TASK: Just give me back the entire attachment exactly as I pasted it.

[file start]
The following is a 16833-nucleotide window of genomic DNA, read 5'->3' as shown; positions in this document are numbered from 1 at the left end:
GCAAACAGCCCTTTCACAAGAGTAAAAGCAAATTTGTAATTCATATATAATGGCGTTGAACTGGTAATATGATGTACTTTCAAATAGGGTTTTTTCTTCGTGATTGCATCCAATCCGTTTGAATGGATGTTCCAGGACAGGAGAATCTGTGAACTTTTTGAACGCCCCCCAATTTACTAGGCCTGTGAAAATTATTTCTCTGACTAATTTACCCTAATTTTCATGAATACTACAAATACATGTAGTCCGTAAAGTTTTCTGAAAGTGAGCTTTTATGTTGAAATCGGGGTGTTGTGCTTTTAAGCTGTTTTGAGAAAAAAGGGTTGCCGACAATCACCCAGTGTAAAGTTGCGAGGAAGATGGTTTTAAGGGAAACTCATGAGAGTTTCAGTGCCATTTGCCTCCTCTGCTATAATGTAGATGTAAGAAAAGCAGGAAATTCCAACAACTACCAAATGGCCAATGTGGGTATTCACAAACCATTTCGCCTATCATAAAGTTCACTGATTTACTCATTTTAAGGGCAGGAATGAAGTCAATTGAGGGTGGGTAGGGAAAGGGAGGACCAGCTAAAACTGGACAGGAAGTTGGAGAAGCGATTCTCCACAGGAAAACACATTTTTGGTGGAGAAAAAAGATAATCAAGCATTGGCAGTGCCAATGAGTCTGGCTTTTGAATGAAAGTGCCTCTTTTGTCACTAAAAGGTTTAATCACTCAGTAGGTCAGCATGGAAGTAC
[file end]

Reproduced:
The following is a 16833-nucleotide window of genomic DNA, read 5'->3' as shown; positions in this document are numbered from 1 at the left end:
GCAAACAGCCCTTTCACAAGAGTAAAAGCAAATTTGTAATTCATATATAATGGCGTTGAACTGGTAATATGATGTACTTTCAAATAGGGTTTTTTCTTCGTGATTGCATCCAATCCGTTTGAATGGATGTTCCAGGACAGGAGAATCTGTGAACTTTTTGAACGCCCCCCAATTTACTAGGCCTGTGAAAATTATTTCTCTGACTAATTTACCCTAATTTTCATGAATACTACAAATACATGTAGTCCGTAAAGTTTTCTGAAAGTGAGCTTTTATGTTGAAATCGGGGTGTTGTGCTTTTAAGCTGTTTTGAGAAAAAAGGGTTGCCGACAATCACCCAGTGTAAAGTTGCGAGGAAGATGGTTTTAAGGGAAACTCATGAGAGTTTCAGTGCCATTTGCCTCCTCTGCTATAATGTAGATGTAAGAAAAGCAGGAAATTCCAACAACTACCAAATGGCCAATGTGGGTATTCACAAACCATTTCGCCTATCATAAAGTTCACTGATTTACTCATTTTAAGGGCAGGAATGAAGTCAATTGAGGGTGGGTAGGGAAAGGGAGGACCAGCTAAAACTGGACAGGAAGTTGGAGAAGCGATTCTCCACAGGAAAACACATTTTTGGTGGAGAAAAAAGATAATCAAGCATTGGCAGTGCCAATGAGTCTGGCTTTTGAATGAAAGTGCCTCTTTTGTCACTAAAAGGTTTAATCACTCAGTAGGTCAGCATGGAAGTAC